Trumpeter 1/35 Russian KV2: Lim Sin How

Once in a while, the need to improve a particular builds just overwhelms us and being a no stranger to having the urge to improve, Lim Sin How shows us in this article how to create and innovate in this Art we love called fine scale modelling

Sin How or affectionately known to a lot of us in KL as modeller "ahhow" has a deep love for AFVs and in the past years he has shown us that all you needed was a keen eye for details and a passion to get the most out of simple materials like water and poster colours.

The Trumpeter KV2 is an easy and accurate build and was originally finished to a fantastic degree, wearing the typical Russian Green coat with the patriotic markings.

Most of us would be proudly displaying this beast in our cabinet or shelf, but Sin How felt that it deserved a new finish, approach and experiment as he felt that the dirt, mud, rust, etc was still somehow lacking.

He firstly  stripped off the earlier coat and added a few more PE tool boxes, meshes over the engine decks, rear, replaced grab handles with wire, added wiring to the lamp, horn, antenna, straps etc.

These were knocked and shaped to good effect to represent rough use and very appropriate with the brutal look of the beast.

With his usual style, he hand paints with artist acrylic paints and added all the chipping painstakingly. A can of gloss coat was then sprayed over, followed by a coat of matt to protect the base coats for the now rather unusual paint process. As he hand paints the base coats in very fine layers, the whole work to this stage will take days with constant disciplined work. The plus side to this technique is that he gets to carry out a lot of artistic licensing to the treatment of each corner and surface of this model, coaxing out the best in every part.

The fun starts, with a layer of hair gel to bring out the white wash.

This is also hand painted on, starting at the turret and not coated at the whole model due to the hand painting process. The areas applied are very selective only at places he needs the effect to come through. Whitewash is done with acrylics mixed water colour either by brush or sponge to a consistency well suited for the next process. Before this white wash fully dries and cures on the surface, he runs the whole model under a slow tap to wash the whitewash naturally. Dependent on the chipping achieved, this process is repeated again and again until the desired effect and natural weathering and chipping look is achieved.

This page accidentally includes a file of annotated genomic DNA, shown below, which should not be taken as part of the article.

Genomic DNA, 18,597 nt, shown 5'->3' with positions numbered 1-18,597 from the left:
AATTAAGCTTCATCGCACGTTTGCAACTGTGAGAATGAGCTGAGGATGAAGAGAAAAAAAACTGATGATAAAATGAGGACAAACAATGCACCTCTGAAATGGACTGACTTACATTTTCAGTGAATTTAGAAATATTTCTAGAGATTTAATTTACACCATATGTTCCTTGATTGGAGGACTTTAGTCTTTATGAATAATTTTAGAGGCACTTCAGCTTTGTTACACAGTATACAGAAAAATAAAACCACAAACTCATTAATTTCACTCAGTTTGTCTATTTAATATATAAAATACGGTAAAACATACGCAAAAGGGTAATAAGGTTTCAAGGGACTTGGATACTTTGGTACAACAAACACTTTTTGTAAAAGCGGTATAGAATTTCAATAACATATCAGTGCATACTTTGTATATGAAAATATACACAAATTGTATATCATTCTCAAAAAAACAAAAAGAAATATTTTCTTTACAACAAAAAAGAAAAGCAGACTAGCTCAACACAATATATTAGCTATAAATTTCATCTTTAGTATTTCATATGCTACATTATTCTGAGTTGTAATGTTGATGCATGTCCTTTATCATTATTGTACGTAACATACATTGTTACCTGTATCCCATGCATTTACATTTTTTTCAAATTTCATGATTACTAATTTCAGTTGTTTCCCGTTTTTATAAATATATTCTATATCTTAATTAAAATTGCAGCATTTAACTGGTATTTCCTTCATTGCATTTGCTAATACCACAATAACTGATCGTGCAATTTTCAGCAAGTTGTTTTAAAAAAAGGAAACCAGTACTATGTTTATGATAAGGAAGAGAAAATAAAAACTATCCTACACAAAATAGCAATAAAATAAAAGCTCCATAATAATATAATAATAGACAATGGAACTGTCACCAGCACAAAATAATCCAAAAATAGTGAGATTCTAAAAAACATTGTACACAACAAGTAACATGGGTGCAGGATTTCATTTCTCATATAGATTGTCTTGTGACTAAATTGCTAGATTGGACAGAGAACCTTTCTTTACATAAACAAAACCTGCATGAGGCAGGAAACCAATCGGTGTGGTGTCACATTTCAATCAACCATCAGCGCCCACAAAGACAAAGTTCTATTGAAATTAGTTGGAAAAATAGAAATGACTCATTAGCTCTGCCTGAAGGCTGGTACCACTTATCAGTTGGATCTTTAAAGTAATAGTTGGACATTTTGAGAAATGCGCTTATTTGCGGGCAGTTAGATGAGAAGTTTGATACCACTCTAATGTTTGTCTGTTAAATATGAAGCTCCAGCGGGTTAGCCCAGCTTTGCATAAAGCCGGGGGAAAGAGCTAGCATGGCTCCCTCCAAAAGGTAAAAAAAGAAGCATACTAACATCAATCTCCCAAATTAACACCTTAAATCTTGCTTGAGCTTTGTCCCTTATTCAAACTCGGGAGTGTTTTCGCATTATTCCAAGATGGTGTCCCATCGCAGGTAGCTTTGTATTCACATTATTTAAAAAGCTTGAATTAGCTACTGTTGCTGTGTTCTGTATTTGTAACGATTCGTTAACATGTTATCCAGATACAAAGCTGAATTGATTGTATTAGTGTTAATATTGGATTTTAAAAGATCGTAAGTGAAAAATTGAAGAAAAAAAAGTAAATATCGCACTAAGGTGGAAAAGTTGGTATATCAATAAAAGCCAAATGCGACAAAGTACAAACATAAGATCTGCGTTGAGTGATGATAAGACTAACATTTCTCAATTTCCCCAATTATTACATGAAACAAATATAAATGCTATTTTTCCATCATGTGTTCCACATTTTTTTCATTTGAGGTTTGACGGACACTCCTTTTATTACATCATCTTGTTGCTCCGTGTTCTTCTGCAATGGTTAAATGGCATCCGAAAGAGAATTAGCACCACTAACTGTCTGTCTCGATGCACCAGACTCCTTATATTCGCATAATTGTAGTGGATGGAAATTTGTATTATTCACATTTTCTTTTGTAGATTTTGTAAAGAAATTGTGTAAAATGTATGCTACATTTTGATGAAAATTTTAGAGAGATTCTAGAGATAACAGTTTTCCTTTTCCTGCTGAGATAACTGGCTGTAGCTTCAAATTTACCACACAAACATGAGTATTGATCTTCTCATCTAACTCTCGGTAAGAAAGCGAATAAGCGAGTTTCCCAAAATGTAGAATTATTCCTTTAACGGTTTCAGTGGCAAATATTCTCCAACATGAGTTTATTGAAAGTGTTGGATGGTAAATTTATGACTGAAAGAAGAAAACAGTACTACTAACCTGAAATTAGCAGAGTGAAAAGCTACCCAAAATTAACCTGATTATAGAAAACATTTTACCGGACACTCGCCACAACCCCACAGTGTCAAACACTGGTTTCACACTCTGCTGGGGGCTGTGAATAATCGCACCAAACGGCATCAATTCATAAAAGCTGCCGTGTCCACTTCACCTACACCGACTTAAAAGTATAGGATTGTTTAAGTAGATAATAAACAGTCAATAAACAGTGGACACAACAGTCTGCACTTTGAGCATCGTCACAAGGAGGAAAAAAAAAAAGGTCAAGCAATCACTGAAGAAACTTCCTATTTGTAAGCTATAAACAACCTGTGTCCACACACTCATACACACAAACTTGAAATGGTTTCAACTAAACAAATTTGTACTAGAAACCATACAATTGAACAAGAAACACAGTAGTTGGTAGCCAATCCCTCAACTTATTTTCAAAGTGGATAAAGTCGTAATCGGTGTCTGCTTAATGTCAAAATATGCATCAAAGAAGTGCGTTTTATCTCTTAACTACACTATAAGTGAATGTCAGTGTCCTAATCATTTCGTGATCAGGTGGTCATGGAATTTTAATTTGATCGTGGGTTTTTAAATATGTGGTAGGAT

This 'water flow method' once completed is then layered over with a more traditional hair-gel chipping method with white acrylics or watercolour, especially in areas where he needed to touch up or dramatize. The chipping is then done with a moistened brush. Occasionally a toothpick or sandpaper will be used to get the whitewash down to the base green coat.

At areas where the contrast does not stand out too well, he hand paints further base coat or adds the white wash part by part with watercolour, acrylics or oils. A lot of finetuning is done with a fine brush or sponge. Some areas are added with white oil paints as filters or white streaks are added but subtly.  Sin How uses black or raw umber oils diluted with lighter fluids for pin washes mainly at panel lines and rivets to bring out the details.

Shading is added to the lower parts with oil paints followed by dirt and mud with pastels chalks. Thicker mud is done with soft pastels with student glue while dirt spots and splatter is pastels mixed with lighter fluid flicked or dabbed on. Accumulation of mud on the fenders is created with paper clay and with pastels as texture. Different colours and tones are used to create contrast. Dark pastel is used for damp mud and spread washed with oils.

For the final touch, more fine chipping is added to expose the metal with pencils, silver pencil or metallic paints ( especially the tracks). These areas are then weathered again with rain marks, white streaks, etc to blend the whole presentation.